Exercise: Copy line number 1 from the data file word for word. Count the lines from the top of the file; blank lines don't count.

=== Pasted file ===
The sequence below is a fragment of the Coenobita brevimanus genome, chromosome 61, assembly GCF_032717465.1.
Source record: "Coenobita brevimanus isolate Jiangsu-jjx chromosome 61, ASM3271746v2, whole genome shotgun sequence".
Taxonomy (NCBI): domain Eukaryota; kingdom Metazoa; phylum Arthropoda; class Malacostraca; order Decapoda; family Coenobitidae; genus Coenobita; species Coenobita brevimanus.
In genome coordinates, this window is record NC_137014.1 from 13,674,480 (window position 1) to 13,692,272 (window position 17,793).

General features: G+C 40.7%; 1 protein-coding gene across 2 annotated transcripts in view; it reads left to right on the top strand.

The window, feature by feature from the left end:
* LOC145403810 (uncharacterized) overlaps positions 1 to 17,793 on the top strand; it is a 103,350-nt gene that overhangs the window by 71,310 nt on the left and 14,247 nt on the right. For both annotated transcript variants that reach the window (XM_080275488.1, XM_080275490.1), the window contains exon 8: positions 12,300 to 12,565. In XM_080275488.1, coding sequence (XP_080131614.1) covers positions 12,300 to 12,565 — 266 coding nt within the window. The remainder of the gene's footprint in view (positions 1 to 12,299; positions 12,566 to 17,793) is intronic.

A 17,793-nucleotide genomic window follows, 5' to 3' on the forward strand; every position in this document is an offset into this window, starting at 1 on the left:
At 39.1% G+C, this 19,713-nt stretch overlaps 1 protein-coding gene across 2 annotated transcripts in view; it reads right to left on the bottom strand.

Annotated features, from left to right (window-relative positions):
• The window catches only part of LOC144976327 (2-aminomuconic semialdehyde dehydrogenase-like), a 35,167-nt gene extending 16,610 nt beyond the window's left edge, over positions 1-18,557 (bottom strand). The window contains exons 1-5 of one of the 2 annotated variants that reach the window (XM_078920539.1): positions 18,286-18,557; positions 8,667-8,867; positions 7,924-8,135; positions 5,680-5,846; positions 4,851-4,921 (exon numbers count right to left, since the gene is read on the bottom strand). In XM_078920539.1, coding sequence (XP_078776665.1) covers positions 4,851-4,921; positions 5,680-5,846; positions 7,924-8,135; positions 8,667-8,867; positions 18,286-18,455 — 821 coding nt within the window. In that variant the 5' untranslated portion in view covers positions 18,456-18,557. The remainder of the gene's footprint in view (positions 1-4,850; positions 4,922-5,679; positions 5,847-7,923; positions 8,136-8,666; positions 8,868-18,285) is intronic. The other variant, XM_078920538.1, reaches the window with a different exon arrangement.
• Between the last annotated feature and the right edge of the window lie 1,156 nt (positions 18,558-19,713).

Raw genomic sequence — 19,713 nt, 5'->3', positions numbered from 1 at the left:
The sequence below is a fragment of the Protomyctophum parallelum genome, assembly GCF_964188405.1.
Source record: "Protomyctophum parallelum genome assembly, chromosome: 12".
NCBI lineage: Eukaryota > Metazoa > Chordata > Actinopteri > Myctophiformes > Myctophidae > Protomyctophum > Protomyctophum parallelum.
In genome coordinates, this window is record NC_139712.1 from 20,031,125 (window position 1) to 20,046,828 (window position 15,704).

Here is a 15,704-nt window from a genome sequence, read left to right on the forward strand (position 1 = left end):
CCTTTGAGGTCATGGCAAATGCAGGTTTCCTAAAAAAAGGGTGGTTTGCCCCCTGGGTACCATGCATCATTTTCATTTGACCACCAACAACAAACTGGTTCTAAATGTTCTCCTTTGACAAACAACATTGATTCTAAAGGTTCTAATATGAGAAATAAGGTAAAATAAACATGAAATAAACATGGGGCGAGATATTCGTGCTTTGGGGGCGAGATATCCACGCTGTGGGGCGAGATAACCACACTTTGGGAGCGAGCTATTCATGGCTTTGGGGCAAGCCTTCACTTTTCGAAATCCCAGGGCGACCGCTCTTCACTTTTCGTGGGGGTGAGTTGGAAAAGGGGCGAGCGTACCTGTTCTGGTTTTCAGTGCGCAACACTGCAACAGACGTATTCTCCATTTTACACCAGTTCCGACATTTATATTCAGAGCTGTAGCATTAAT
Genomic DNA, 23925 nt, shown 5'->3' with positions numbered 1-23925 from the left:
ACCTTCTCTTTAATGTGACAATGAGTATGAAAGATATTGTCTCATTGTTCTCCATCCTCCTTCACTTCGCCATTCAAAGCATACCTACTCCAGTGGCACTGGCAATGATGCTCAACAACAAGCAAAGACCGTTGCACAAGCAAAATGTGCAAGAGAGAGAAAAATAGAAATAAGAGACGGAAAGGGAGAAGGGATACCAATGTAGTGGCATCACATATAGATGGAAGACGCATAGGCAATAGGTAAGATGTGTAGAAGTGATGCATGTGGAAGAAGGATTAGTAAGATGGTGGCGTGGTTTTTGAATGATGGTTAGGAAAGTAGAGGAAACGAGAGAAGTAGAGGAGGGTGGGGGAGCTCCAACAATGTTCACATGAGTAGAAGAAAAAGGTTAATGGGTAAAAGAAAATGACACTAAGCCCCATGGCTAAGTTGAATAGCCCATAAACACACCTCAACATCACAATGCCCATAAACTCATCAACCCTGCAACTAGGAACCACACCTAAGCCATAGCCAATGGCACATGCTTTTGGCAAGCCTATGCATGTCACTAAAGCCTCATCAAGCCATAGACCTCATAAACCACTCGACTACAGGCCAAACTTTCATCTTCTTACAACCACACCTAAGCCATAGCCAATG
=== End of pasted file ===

The sequence below is a fragment of the Coenobita brevimanus genome, chromosome 61, assembly GCF_032717465.1.